By Denton Josey, Features Editor
This year’s rodeo at the West Texas Fair and Rodeo brings top names and new events.
Kelly Gill, chairman of the West Texas Fair Professional Rodeo Cowboys Association rodeo committee, is in his third year as chair and has served on the committee since 1993. He said presently there are 22 members on the committee.
The current rodeo is an Abilene tradition of more than three decades.
“There was a rodeo here in the past, but the first PRCA sanctioned rodeo was in 1970,” Gill said. “Roy Rogers and Dale Evans were there as performers; they were in the headlines.”
The rodeo features six men’s and women’s events and barrel racing for women only.
Gill said bull riding is probably the most popular event.
“Action, risk – it all happens in eight seconds,” he said.
Currently, the overall leader in the PRCA is Trevor Brazil. Heading into the end of the season, Brazil is signed up to participate in team roping during the rodeo. Gill said Brazil has earned $218,000 this year.
Gill said the rodeo participants aren’t only from Texas or Abilene.
“There’s a lot from Texas, but they’re from all over the United States,” he said.
New to the Abilene rodeo this year is mutton busting. It begins 30 minutes before the rodeo officially starts at 7 p.m. In mutton busting, children under 60 pounds strap on safety equipment and attempt to ride sheep as long as they can.
“It’s a good, clean, fun children’s event that’s done in rodeos all over,” Gill said.
Gill said a number of professional rodeo cowboys started out mutton busting, and it is a good way to get young people involved in rodeo.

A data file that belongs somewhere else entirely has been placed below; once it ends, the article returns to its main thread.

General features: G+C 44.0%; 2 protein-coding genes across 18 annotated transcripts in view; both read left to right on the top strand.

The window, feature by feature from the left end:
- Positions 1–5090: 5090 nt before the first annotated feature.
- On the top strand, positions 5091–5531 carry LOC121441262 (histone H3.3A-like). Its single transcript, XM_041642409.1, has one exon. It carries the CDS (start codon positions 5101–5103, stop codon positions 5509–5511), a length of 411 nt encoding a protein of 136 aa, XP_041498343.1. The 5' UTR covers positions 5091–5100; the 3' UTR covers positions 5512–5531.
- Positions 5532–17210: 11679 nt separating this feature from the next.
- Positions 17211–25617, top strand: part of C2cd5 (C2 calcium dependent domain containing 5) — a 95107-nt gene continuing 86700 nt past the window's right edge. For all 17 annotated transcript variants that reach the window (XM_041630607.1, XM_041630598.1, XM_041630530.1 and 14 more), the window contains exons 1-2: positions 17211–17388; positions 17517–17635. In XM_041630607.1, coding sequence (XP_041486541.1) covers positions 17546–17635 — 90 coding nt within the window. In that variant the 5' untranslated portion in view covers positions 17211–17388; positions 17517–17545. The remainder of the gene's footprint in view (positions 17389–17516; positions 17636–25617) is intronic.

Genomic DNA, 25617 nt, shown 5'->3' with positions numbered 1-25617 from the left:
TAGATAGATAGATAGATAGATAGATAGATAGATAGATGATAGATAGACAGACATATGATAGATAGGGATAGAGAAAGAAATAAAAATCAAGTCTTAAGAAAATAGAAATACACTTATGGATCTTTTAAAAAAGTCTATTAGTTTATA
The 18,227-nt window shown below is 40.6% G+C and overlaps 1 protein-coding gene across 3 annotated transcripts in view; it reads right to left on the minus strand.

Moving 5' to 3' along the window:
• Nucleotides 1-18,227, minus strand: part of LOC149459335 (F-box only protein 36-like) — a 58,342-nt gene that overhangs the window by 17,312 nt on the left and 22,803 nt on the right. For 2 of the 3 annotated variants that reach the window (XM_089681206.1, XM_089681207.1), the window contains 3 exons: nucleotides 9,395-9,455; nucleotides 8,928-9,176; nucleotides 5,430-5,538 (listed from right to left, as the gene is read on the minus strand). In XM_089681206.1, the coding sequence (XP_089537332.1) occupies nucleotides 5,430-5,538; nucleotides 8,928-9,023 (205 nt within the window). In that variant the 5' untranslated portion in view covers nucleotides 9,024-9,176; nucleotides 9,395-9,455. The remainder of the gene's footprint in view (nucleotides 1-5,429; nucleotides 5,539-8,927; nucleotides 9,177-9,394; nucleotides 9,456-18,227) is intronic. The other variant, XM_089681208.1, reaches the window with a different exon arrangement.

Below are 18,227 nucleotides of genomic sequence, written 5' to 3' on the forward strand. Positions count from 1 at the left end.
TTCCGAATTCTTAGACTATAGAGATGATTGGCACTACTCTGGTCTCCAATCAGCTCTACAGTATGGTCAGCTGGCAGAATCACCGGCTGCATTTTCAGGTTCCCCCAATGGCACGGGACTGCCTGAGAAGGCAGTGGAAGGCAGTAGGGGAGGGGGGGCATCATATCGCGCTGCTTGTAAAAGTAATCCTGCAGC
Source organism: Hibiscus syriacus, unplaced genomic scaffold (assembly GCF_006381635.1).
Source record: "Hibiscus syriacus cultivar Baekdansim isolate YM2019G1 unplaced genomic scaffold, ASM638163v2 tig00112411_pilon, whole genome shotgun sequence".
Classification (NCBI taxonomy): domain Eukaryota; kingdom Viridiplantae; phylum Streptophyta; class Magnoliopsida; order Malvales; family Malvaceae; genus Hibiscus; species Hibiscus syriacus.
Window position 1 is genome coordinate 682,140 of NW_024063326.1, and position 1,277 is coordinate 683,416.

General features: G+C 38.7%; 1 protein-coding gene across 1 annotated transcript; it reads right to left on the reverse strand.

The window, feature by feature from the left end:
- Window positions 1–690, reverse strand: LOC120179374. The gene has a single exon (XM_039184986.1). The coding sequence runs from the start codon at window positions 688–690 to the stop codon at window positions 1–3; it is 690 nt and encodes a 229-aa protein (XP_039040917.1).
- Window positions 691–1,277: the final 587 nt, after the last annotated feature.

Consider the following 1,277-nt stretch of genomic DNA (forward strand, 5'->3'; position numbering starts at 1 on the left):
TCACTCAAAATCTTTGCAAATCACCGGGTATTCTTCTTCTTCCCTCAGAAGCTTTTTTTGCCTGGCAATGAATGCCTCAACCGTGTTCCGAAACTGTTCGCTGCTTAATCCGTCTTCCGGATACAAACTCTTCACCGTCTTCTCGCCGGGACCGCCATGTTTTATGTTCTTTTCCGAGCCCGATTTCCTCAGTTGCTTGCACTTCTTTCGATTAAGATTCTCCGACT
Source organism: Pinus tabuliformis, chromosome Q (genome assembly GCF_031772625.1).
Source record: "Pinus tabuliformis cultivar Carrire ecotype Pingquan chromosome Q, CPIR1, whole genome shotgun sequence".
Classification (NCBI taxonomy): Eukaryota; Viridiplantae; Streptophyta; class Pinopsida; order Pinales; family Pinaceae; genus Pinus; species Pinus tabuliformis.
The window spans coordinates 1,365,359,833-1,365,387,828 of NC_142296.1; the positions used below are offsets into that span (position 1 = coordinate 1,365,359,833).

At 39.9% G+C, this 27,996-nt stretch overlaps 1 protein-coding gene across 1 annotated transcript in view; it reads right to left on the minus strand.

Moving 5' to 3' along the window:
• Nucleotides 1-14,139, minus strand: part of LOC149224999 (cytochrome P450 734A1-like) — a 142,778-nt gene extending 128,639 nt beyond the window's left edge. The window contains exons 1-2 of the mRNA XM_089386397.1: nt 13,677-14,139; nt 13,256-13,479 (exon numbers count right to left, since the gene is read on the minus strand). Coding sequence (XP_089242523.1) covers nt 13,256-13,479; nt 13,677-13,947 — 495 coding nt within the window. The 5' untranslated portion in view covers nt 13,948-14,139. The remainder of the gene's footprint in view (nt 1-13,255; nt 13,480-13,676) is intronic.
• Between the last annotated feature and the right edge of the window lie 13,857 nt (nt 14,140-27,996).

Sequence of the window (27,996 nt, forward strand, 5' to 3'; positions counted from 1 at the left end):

“Hadley Barrett is the announcer for mutton busting, so those children get the same announcer as somebody who’s leading the world in rodeo.”
Every night, the rodeo costs $6 for adults and $3 for kids. It lasts around two hours and 45 minutes, Gill said.
“I think pro[fessional] rodeo exemplifies a lot of the heritage of Texas and this area of west central Texas,” Gill said. “The first rodeo was in the 1880s or 1890s and it was in Pecos, Texas, so there is a long history of that here. This is a continuous and consecutive public sponsored event for 38 years.”
Gill said the rodeo exemplifies a part of Abilene’s Wild West culture.
“In Texas working with livestock and agriculture has been a big part of our livelihood and base,” Gill said. “That’s why Abilene was started.”
Bob “Kool” White, nontraditional student from Abilene, said he grew up going to the fair and tries to go every year. He said
even if some people aren’t into it, it only comes once a year, and it is something to do. White goes to the rodeo “for the sake of the splendor, the fellowship and seeing your friends.”
White said his favorite event is bareback riding.
“There’s just more action. It’s not like the cow milking contest – there’s not much action there. It’s a spectacular event.”